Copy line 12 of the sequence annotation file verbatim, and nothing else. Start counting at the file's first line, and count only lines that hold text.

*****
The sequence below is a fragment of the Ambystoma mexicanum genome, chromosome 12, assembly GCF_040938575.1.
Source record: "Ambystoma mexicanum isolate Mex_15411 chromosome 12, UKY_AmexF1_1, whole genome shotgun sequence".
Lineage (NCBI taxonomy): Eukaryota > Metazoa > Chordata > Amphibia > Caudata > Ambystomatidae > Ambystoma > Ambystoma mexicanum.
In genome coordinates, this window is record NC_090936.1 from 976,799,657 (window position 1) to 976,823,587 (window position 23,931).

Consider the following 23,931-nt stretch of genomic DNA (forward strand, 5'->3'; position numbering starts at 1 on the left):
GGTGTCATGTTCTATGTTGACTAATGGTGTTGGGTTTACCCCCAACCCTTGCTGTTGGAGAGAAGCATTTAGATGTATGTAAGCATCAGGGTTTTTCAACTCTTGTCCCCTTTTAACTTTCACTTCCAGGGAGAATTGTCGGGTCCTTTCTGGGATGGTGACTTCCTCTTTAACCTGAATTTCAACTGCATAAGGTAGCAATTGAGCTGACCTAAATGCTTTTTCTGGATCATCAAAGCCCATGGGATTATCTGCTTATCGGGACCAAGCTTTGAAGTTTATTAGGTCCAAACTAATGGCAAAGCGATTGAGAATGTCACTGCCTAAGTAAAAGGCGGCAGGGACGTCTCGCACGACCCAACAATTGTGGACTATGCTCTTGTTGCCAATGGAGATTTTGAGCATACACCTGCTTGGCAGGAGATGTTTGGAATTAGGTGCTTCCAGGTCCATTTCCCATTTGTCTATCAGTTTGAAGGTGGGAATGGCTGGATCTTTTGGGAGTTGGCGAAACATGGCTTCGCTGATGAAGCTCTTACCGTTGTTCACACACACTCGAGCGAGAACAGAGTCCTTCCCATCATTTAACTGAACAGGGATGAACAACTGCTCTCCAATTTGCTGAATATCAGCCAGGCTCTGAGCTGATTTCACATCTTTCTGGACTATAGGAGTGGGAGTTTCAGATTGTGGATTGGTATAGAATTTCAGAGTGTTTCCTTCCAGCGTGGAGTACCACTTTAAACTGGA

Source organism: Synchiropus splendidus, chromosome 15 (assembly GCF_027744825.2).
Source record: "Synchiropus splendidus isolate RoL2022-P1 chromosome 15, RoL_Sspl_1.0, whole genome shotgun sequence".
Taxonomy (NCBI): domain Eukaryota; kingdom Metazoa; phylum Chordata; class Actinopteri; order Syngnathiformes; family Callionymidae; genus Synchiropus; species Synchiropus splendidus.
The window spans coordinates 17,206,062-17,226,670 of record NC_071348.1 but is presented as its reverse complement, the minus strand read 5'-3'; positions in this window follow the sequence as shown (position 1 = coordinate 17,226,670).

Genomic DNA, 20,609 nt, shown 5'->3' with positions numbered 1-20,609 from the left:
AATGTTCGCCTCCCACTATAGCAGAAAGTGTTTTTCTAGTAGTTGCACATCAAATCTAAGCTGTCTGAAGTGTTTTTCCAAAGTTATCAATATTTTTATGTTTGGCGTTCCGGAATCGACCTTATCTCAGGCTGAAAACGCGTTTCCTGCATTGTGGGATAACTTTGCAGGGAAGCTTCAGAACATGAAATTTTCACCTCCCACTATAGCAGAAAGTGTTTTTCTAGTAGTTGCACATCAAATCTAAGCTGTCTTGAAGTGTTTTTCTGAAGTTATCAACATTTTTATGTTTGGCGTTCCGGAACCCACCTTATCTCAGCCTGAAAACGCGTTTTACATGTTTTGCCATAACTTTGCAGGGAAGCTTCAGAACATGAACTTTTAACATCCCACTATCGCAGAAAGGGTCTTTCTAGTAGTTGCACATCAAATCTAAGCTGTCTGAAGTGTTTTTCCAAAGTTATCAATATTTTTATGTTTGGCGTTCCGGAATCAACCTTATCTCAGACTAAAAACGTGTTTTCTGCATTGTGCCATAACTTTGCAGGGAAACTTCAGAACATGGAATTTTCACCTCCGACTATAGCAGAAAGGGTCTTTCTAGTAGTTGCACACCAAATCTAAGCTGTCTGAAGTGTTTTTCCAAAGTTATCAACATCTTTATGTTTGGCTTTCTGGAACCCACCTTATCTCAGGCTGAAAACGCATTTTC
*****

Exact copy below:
AATGTTCGCCTCCCACTATAGCAGAAAGTGTTTTTCTAGTAGTTGCACATCAAATCTAAGCTGTCTGAAGTGTTTTTCCAAAGTTATCAATATTTTTATGTTTGGCGTTCCGGAATCGACCTTATCTCAGGCTGAAAACGCGTTTCCTGCATTGTGGGATAACTTTGCAGGGAAGCTTCAGAACATGAAATTTTCACCTCCCACTATAGCAGAAAGTGTTTTTCTAGTAGTTGCACATCAAATCTAAGCTGTCTTGAAGTGTTTTTCTGAAGTTATCAACATTTTTATGTTTGGCGTTCCGGAACCCACCTTATCTCAGCCTGAAAACGCGTTTTACATGTTTTGCCATAACTTTGCAGGGAAGCTTCAGAACATGAACTTTTAACATCCCACTATCGCAGAAAGGGTCTTTCTAGTAGTTGCACATCAAATCTAAGCTGTCTGAAGTGTTTTTCCAAAGTTATCAATATTTTTATGTTTGGCGTTCCGGAATCAACCTTATCTCAGACTAAAAACGTGTTTTCTGCATTGTGCCATAACTTTGCAGGGAAACTTCAGAACATGGAATTTTCACCTCCGACTATAGCAGAAAGGGTCTTTCTAGTAGTTGCACACCAAATCTAAGCTGTCTGAAGTGTTTTTCCAAAGTTATCAACATCTTTATGTTTGGCTTTCTGGAACCCACCTTATCTCAGGCTGAAAACGCATTTTC